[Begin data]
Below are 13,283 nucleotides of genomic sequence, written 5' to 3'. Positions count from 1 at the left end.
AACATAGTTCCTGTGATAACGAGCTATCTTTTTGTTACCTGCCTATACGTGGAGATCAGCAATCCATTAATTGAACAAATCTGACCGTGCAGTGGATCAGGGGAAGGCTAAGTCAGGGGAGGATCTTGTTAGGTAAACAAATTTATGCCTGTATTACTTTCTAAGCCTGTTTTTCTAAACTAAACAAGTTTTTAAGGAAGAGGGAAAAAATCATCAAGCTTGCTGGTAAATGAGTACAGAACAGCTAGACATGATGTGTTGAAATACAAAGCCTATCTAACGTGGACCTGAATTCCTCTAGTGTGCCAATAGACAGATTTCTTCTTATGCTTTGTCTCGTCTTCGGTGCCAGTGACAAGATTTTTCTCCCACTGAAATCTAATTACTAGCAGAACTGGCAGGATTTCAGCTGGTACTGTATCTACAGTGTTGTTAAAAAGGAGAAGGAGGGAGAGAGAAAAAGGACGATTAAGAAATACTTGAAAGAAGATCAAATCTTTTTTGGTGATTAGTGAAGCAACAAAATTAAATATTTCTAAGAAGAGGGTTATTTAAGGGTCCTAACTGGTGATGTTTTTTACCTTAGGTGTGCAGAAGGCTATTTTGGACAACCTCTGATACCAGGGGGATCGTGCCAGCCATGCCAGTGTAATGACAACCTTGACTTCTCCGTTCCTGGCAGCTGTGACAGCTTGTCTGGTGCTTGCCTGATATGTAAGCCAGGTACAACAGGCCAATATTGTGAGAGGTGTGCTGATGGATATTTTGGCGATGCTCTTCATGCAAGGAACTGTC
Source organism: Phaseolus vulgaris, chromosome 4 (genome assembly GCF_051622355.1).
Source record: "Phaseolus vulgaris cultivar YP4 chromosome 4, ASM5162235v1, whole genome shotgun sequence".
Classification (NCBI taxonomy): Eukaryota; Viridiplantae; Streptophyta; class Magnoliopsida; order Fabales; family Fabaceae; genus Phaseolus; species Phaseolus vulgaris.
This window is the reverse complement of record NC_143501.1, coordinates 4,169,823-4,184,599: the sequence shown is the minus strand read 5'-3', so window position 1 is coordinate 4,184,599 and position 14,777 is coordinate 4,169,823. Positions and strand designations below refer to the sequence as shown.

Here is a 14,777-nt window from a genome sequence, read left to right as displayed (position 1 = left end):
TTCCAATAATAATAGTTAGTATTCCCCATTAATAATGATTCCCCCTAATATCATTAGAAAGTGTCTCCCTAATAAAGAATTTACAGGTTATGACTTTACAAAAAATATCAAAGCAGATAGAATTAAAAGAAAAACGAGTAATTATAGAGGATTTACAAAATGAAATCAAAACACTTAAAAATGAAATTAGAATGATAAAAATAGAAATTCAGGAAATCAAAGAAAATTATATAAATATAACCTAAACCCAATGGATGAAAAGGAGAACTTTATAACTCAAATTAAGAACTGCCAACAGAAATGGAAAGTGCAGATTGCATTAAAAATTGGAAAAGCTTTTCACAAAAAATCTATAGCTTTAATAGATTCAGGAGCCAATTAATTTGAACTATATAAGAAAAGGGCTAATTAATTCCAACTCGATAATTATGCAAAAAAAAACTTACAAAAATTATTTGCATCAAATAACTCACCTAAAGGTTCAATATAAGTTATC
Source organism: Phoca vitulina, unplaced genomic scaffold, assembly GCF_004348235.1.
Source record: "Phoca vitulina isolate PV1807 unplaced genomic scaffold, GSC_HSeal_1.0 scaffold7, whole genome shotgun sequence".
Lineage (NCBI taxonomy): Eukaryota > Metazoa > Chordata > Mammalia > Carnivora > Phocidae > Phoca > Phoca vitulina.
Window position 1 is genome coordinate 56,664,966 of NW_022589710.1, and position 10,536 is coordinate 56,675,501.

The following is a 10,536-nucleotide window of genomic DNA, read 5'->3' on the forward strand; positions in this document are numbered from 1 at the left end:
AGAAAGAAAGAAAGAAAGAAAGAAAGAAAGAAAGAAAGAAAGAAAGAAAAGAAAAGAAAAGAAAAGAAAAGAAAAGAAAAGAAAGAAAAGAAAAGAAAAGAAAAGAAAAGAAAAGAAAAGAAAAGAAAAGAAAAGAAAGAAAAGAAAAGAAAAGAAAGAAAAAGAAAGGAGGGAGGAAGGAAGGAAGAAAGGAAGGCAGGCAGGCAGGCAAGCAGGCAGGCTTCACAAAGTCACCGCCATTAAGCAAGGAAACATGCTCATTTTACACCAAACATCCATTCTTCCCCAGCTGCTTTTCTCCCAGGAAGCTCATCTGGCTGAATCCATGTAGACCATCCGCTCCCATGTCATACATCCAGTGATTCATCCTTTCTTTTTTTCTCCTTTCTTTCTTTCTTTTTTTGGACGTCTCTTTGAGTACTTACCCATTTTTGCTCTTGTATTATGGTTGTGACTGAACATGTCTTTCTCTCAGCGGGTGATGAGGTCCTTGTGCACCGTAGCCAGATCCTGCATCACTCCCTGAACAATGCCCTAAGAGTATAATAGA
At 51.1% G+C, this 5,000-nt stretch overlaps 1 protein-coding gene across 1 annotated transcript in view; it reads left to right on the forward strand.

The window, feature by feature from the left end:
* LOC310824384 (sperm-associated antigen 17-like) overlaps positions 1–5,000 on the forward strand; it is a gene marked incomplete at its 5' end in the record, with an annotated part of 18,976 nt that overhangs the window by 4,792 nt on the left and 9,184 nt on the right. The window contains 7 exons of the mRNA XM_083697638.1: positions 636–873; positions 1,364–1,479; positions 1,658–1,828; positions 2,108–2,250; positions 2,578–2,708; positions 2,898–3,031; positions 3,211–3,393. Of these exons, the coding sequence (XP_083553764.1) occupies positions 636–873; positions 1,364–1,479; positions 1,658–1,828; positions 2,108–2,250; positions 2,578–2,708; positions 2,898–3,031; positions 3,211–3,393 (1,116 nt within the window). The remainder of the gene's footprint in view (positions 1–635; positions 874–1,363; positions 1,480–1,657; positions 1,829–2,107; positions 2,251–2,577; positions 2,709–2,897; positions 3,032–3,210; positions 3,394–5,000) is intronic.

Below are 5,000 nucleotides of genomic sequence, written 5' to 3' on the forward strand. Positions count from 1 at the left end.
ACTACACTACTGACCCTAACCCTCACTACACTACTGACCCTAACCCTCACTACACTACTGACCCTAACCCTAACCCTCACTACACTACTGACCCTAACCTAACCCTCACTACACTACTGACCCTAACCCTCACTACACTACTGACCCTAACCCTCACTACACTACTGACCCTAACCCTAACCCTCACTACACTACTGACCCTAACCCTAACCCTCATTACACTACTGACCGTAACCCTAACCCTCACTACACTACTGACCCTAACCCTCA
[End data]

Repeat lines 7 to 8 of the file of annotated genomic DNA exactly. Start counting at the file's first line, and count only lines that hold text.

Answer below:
Here is a 14,777-nt window from a genome sequence, read left to right as displayed (position 1 = left end):
TTCCAATAATAATAGTTAGTATTCCCCATTAATAATGATTCCCCCTAATATCATTAGAAAGTGTCTCCCTAATAAAGAATTTACAGGTTATGACTTTACAAAAAATATCAAAGCAGATAGAATTAAAAGAAAAACGAGTAATTATAGAGGATTTACAAAATGAAATCAAAACACTTAAAAATGAAATTAGAATGATAAAAATAGAAATTCAGGAAATCAAAGAAAATTATATAAATATAACCTAAACCCAATGGATGAAAAGGAGAACTTTATAACTCAAATTAAGAACTGCCAACAGAAATGGAAAGTGCAGATTGCATTAAAAATTGGAAAAGCTTTTCACAAAAAATCTATAGCTTTAATAGATTCAGGAGCCAATTAATTTGAACTATATAAGAAAAGGGCTAATTAATTCCAACTCGATAATTATGCAAAAAAAAACTTACAAAAATTATTTGCATCAAATAACTCACCTAAAGGTTCAATATAAGTTATC